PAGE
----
FARZANA HASSAN

http://www.calgaryherald.com/life/Hassan+Muslims+have+nothing+fear+from+music+class/4312563/story.html#ixzz1EDuoKvel

Hassan: Muslims have nothing to fear from music class

 
 

NEW YORK - MARCH 27: SVP Specialist Head of Musical Instruments, Kerry K. Keane displays the rarest and most coveted 1930 OM-45 Deluxe Guitar by C.F. Martin and Co. owned and played by Roy Rogers at Christie's on March 27, 2009 in New York City. (Photo by Neilson Barnard/Getty Images)

Photograph by: Neilson Barnard, Getty Images

Only the most retrogressive forces among Muslims shun music. Still, Manitoba is scrambling to find a solution to yet another faith accommodation sought by reactionary Islamists. They wish to deprive their children of some of their most beneficial educational opportunities by barring them from attending music class.

Years ago, I met a young boy who refused to go to music class because he considered the activity haram, or prohibited. That was an isolated incident. Now, we are witnessing a brigade of no fewer than 12 Muslim families seeking exemption for their children from compulsory music and physical education classes. Not only do they practise an ultraconservative brand of Islam; they also wish to indoctrinate the next generation of Muslims into rejecting all that is ­vibrant and wholesome about Canadian culture.

As a Muslim who has taught music to Canadian children, I am naturally curious to examine the accuracy of these ultraconservative opinions on music from a strictly Islamic perspective. What exactly do the Qur'an and Hadith say about music?

Not surprisingly, the Qur'an is silent on the ­issue. Therefore, individuals prohibiting music rely mostly on Hadith, a body of literature that suffers from countless internal contradictions. Some Hadith appear to proscribe music, while others clearly allow its use. The question then is: Should Muslims rely on literature that is replete with inconsistencies, anomalies and ambiguities?

Even Sheikh Yusuf Qaradawi, the well-known Egyptian Islamist, considers music permissible when he states, "Islam permits singing under the condition that it is not in any way harmful to Islamic morals. There is no harm in its being accompanied by music which is not exciting."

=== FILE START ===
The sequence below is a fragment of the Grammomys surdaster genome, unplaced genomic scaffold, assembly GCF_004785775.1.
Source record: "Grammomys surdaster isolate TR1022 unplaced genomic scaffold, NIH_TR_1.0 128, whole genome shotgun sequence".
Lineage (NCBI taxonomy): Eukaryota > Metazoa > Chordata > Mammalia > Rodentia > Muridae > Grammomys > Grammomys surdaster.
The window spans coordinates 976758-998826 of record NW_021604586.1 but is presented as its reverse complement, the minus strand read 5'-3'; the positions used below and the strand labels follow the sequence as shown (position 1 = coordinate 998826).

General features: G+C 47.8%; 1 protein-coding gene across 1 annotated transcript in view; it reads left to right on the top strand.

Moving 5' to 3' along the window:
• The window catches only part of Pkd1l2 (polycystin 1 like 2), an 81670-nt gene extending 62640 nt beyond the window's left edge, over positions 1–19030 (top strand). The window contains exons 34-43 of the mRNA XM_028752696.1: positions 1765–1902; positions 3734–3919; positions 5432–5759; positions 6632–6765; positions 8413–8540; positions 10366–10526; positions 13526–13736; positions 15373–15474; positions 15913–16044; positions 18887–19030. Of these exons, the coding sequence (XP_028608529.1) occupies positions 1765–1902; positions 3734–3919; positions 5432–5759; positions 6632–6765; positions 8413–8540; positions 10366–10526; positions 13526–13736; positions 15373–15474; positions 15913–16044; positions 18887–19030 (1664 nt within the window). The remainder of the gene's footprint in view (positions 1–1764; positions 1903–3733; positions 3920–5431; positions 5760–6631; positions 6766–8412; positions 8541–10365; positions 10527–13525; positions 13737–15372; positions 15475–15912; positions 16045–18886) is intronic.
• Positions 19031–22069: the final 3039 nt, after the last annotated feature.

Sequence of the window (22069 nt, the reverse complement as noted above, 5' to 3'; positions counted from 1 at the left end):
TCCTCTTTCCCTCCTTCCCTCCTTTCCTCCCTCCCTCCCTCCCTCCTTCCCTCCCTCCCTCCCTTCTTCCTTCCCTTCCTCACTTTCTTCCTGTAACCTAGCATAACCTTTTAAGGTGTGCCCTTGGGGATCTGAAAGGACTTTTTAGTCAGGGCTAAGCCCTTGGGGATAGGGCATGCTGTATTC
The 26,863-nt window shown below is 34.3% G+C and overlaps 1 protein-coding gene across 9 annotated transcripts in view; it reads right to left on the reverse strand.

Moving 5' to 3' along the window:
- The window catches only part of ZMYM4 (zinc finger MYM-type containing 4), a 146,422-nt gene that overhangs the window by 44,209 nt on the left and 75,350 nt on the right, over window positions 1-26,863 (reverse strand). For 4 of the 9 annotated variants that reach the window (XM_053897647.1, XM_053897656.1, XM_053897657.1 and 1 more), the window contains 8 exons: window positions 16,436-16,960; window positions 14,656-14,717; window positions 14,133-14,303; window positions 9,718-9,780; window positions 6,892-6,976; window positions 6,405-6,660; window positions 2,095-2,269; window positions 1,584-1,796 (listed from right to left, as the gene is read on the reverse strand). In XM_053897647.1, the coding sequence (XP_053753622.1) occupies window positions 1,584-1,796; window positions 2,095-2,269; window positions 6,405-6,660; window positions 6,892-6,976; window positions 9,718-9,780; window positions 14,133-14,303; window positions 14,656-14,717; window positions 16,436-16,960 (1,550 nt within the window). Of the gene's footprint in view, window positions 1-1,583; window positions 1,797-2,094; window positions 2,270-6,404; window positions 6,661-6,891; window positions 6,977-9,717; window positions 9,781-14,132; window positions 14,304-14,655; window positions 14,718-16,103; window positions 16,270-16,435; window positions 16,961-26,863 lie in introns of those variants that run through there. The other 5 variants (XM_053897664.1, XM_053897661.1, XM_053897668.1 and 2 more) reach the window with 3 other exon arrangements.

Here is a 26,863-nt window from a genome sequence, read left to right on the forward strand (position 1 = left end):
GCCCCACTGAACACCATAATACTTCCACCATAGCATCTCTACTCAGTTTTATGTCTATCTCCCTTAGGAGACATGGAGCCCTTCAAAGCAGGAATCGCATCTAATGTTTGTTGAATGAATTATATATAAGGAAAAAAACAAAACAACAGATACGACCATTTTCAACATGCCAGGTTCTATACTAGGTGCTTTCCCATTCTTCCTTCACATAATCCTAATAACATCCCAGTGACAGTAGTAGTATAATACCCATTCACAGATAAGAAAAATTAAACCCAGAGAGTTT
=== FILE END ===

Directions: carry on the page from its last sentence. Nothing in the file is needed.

Those who wish to establish a general prohibition against music, on the other hand, consider Qaradawi's opinions lacking in "meticulous critical research." The consensus among moderate Muslims, however, is that Islam proscribes music only in instances where there is a chance of exploitation. This explains why the Prophet of Islam cautioned against the misuse of music. Women and young girls in the Arabia of his time were often sold into prostitution and then made to sing and dance provocatively in public. Is that a scenario to be feared in the elementary schools of Manitoba?

The dozen or so newly arrived Muslim families fear the influence of music on their elementary schoolchildren, and seem unaware of the benefits of teaching music to young children. What damage could music education possibly have on the psyche of young children?

Why then must Canada accommodate these ­obscurantist and reactionary forces among Muslims? Are we becoming a society that constantly capitulates to the bullying tactics of religious fundamentalists in the name of multiculturalism? Does the inclusiveness of multiculturalism mean that we should tolerate the most intolerant?

These families have contacted the Manitoba school division and have even involved the Manitoba Human Rights Commission to accommodate their wishes.

But before Manitoba scurries to grant these families their wish, it must consider the repercussions of such a move. Regrettably, such accommodations set precedents that are often used to demand faith accommodations that are even more outrageous. In this case specifically, the trend is likely to spread in society, depriving other Muslim children of the benefits of learning music.

Canadian society and ­Canadian schools must now set limits to multiculturalism. Realistic faith accommodations should be provided, but the move to bar children from learning music is unrealistic and illogical.

There is much that Canada has to offer to immigrants and their children. Music is one small but valuable aspect of that. Let Muslim children benefit from an opportunity to tap their creativity and musical imagination.

Farzana Hassan is the author of Islam, Women and the Challenges of Today, and former president of the Muslim Canadian Congress.



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